Lazarus is deathly ill. Mary and Martha expect Jesus to turn around and hotfoot it back to Bethany. The disciples, on the other hand, seem to be concerned about all the angry folks with rocks waiting back over the horizon. Amazingly, Jesus doesn’t meet either of their expectations. First he waits, upsetting Mary and Martha. Then he returns, upsetting the disciples.
In all of this, I love Thomas’ response. Even though he was just as scared as everyone else about what would happen back in Bethany, he has a classic line. “Well…let’s go. We might as well die with him.” If you follow Jesus, you really don’t know where it will lead. He has this strange way of failing to meet our expectations, only to transcend them in the very next moment. And the only way we can follow him is like Thomas, scratching our heads, shaking our heads, and then following him come what may.
Sure, there will be times when we get tired. Thomas eventually got frustrated enough that he said, “How in the world are we supposed to follow you if we don’t know where you’re going?! (v. 14:5)” But Thomas was the one who loved Jesus so much that he just had to know Jesus had really risen.
I suspect Thomas’ advice to disciples would be this: just follow him. Don’t lag too far behind. Don’t worry too much about your questions. Don’t hold too tightly to your expectations. Just follow him. That’s enough. You’ll see.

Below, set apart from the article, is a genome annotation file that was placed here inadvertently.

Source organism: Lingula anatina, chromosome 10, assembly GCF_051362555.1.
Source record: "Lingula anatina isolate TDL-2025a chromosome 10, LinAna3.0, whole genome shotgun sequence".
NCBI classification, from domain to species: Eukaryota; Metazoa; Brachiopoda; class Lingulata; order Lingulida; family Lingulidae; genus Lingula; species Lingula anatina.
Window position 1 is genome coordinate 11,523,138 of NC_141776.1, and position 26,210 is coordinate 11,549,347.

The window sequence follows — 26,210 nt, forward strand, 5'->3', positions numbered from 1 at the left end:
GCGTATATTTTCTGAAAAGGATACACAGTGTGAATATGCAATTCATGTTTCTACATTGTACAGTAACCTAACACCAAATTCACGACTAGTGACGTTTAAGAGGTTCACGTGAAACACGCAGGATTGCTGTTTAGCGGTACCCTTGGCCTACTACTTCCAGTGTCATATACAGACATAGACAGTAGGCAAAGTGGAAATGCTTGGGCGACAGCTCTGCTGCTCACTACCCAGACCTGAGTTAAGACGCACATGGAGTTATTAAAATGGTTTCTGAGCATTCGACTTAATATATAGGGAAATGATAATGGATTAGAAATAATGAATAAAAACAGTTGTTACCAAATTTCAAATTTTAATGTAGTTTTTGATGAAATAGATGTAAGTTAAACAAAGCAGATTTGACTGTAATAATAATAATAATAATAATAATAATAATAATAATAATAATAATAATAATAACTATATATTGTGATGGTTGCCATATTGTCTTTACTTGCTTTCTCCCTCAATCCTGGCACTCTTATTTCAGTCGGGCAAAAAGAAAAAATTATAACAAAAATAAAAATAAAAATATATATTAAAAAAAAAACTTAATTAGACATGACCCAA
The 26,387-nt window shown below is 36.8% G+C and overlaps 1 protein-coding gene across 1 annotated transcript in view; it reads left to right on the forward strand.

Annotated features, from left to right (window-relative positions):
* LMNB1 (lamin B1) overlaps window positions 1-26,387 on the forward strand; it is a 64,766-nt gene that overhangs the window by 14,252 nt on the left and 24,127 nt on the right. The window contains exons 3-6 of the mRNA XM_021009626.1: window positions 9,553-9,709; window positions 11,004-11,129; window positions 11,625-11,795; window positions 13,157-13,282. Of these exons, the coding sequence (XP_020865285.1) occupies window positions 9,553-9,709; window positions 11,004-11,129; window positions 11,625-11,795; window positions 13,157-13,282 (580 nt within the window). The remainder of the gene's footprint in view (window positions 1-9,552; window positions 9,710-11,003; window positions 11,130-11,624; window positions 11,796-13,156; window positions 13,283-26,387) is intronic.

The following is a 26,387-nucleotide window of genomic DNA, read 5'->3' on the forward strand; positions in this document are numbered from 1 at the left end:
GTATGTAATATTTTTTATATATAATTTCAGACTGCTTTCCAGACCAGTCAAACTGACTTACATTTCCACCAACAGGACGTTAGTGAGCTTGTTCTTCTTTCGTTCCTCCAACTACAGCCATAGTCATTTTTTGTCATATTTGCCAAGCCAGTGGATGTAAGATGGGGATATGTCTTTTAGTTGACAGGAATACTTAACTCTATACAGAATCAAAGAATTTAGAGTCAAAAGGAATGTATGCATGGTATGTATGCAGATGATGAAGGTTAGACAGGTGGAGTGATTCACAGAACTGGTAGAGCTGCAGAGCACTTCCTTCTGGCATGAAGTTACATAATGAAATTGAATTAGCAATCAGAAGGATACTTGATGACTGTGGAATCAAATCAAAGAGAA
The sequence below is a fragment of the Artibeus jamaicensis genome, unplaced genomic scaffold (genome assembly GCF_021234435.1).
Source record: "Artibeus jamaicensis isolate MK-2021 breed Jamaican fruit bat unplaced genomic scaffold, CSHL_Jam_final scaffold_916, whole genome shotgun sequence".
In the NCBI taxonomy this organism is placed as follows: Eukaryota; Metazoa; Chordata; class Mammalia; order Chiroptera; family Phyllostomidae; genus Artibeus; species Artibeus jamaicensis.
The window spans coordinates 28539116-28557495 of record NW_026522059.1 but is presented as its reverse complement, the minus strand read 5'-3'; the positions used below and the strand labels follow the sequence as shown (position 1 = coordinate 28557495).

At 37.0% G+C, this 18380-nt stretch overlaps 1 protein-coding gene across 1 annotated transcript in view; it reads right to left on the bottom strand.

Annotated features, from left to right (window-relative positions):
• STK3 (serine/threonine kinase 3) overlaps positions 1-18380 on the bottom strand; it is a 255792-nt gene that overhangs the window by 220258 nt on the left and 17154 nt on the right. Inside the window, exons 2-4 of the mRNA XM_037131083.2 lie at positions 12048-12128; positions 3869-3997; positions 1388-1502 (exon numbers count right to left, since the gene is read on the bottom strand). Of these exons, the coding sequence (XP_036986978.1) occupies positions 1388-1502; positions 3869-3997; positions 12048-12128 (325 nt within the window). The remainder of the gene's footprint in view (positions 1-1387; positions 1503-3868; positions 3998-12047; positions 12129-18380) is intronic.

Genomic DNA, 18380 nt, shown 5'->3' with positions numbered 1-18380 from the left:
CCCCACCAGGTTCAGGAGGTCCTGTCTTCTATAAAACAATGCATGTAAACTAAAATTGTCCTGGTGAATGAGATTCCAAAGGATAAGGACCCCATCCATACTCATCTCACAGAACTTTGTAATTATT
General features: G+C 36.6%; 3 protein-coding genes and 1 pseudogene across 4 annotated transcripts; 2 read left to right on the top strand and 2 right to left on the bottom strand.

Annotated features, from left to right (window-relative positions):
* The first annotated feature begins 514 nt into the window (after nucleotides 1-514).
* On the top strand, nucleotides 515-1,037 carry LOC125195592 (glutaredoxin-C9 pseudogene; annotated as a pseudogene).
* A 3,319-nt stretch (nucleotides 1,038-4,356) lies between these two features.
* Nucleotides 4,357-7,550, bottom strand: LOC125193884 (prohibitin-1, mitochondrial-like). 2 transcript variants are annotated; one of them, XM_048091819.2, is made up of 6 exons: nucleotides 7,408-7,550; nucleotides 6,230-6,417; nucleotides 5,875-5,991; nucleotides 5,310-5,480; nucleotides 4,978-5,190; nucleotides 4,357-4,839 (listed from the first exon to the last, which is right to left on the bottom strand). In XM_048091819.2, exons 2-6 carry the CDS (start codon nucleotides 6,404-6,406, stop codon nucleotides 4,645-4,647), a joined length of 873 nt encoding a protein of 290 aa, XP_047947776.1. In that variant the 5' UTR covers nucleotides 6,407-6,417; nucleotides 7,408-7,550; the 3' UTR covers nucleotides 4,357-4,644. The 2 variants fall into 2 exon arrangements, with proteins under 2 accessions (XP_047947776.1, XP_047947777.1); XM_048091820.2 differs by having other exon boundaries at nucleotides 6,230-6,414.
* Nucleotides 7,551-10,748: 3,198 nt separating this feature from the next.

4 thoughts on “A Few Thoughts on John 11:1-16”
You know, Matt… At this point in the Johanine narrative I wonder if Thomas’ desire to “die with him” isn’t a case of his not yet understanding where they were ultimately headed. In my mind I tend to link it to Peter’s lashing out at the armed cohort in the Garden with an overgrown pocket knife. It wasn’t that Peter (or Thomas) were cowards, it is more that at this point they were still attempting to dictate the terms of their discipleship. “I’m willing to go out fighting–but to be lead like a sheep to the slaughter…that is a whole different thing.”
What do you think?
Well in an ironic way he did see where they were headed! I just get this resigned sort of vibe from Thomas – sort of like Peter’s “where else would we go” from 6:68. So, I guess you might be right in linking them.
But in my little exploration here, Thomas really doesn’t know where he’s headed. If he’s thinking violent conflict, then he’s wrong. If he’s thinking immediate martyrdom, then he’s wrong. It’s about doggedly and determinedly following, holding loosely to expectations, no matter what.
So, I guess I don’t see too much conflict with our readings even if I have Thomas as sort of a resigned loser instead of your zealot. Whaddaya think?
Our boy Tom shows up at some interesting junctures in John…here in 11 of course, in 14 as you have mentioned, and as the infamous “doubter” in chapter 20.
I am interested in your generous reading of Thomas’ state of mind in the later account. I guess I have always read a certain aggressive belligerence into the “…I will not believe” of 20:25.
I imagine that this is what is shading my overall interpretation and the understanding that he was still wanting the whole scene to conform to his own expectations.
Now, as the doctoral student I expect you to be able to go all Schleiermacher on me and get inside of Thomas’ psyche so I can know him better than he knew himself… ;-))
Now, you know I’m not that kind of doctoral student. I can barely spell exegesis, let alone do it! Anyway, I know where you went to seminary, so I’ll let you get away with knowing the literary intent of the author of John. haha